Archive for April 28th, 2011
Our “competition law and sport” series (see posts I, II, III, IV, and V) was born out of our belief that the application of competition law to the world of sports has a tremendous potential that still today remains to a great extent unexplored in the EU. As I´ve said before, not only are sports-related cases some of the most visible ones at the EU level (for the general public Bosman is very likely the best known ECJ Judgment of all times), but given the peculiar features of the activities and markets at stake they also raise particularly interesting issues that push competition law outside of its comfort area, some of which we´ve previously discussed here.
In the US they were much quicker than us to realize that. In fact, the application of the antitrust laws has shaped much of the current organization of professional sport. A good and very hot illustration of this influence is the controversy surrounding the NFL lock out, which was recently challenged on antitrust grounds by several NFL players, including superstars Tom Brady, Peyton Manning and Drew Brees (Read their complaint here). The players also asked for an injunction to freeze the lock out that was finally granted last Monday.
Background and issues in a nutshell: the activities of all major leagues have enjoyed until now some degree of inmunity to the application of antitrust laws. The clearest example is baseball, which enjoys a controverted antitrust exemption that was ratified by the Supreme Court in Flood v Kuhn (1972)
on the basis of a really absurd reasoning that put a curious interpretation of stare decisis before sound legal reasoning and common sense. Other sports have not been treated with so much deference, and so they have resorted to collective bargaining so as to escape the application of the Sherman Act. That was the case of the NFL, which, until now, had always negotiated all sorts of issues with the players union (NFLPA).
On March 11th, and in light of the unlikelihood of reaching a satisfactory deal on how to divvy up the $ 9.3 billion that the NFL makes, franchise owners announced a lock out (which, amongst others, implies no salary, no hiring, and no access to training facilities) (btw, it seems that the NFL´s tactics are somehow similar, and coincidental in time, to those of the Republican party..) and players decided to decertify their union and cease the collective bargaining process in order to deactivate the non-statutory exemption and lodge an antitrust complaint (see the link above for the content of the complaint).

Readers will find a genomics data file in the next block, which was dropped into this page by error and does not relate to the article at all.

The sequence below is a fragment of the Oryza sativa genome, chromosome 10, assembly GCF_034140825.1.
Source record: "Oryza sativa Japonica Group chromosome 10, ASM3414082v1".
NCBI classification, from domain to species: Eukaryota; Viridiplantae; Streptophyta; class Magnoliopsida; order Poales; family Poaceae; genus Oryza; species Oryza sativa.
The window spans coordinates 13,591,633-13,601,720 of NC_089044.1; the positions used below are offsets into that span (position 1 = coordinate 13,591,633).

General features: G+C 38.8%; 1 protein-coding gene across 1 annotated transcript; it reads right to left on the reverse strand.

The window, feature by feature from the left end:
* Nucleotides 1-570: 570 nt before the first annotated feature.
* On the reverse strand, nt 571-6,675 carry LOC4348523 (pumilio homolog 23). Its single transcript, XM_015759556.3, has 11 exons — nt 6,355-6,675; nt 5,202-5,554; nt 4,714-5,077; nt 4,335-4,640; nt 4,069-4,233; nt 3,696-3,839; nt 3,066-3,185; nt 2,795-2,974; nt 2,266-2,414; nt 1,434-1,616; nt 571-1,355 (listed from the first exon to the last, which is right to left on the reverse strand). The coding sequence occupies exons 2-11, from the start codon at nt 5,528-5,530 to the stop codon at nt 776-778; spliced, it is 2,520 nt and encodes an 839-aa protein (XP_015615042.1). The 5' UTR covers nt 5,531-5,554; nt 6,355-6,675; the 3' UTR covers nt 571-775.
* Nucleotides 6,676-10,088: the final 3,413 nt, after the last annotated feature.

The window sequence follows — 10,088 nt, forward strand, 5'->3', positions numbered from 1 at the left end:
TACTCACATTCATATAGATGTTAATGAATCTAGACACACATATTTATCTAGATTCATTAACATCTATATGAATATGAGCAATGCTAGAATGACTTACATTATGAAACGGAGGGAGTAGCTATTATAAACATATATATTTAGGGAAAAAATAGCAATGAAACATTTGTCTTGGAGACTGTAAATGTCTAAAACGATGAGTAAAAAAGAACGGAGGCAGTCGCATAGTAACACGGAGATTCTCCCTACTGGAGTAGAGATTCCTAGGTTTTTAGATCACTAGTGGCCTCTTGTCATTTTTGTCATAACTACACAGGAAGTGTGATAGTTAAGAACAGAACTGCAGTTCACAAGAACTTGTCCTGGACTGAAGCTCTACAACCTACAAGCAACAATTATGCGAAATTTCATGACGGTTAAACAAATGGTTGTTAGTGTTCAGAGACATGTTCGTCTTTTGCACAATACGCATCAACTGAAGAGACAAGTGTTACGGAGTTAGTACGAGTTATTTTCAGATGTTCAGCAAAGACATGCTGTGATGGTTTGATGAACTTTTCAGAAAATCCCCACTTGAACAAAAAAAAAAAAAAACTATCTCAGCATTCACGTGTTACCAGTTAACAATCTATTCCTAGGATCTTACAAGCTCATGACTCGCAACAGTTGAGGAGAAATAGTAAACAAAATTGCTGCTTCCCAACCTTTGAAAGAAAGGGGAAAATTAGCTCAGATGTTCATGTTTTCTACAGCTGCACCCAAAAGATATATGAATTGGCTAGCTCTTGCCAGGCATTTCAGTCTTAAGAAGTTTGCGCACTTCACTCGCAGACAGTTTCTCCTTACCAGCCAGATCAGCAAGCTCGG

The complaint challenges the compatibility with Section 1 of the Sherman Act some of the NFL´s basic arrangements, namely those related to salary caps, drafting of new players and free agent restraints, as well as of the lock out itself.
On Monday, Judge Nelson (District Court for the District of Minnesota) issued an order granting an injunction which freezes the lock out (finding that players/plaintiffs have a fair chance of prevailing and that absent the injuction they would suffer irreparable harm). The order, however, does not deal with the merits of most of the players´claims, and rather states that “[r]esolution of the issue of whether the exemption precludes relief on the NFL’s various Player restraints must await another day”. (Click here to read the order).
If the litigation were to reach an outcome in the form of an Opinion on the merits (which is not so obvious in light of the White v NFL precedent and of the ongoing court-ordered mediation talks) that would mean that a court would undertake a competitive assessment of several practices that have never carefully scrutinized so far. This could most certainly have an impact on the debate surrounding the possible implementation of salary caps and other similar arrangements in European sports and particularly on their assessment under EU competition rules. We´ll deal with those in future posts.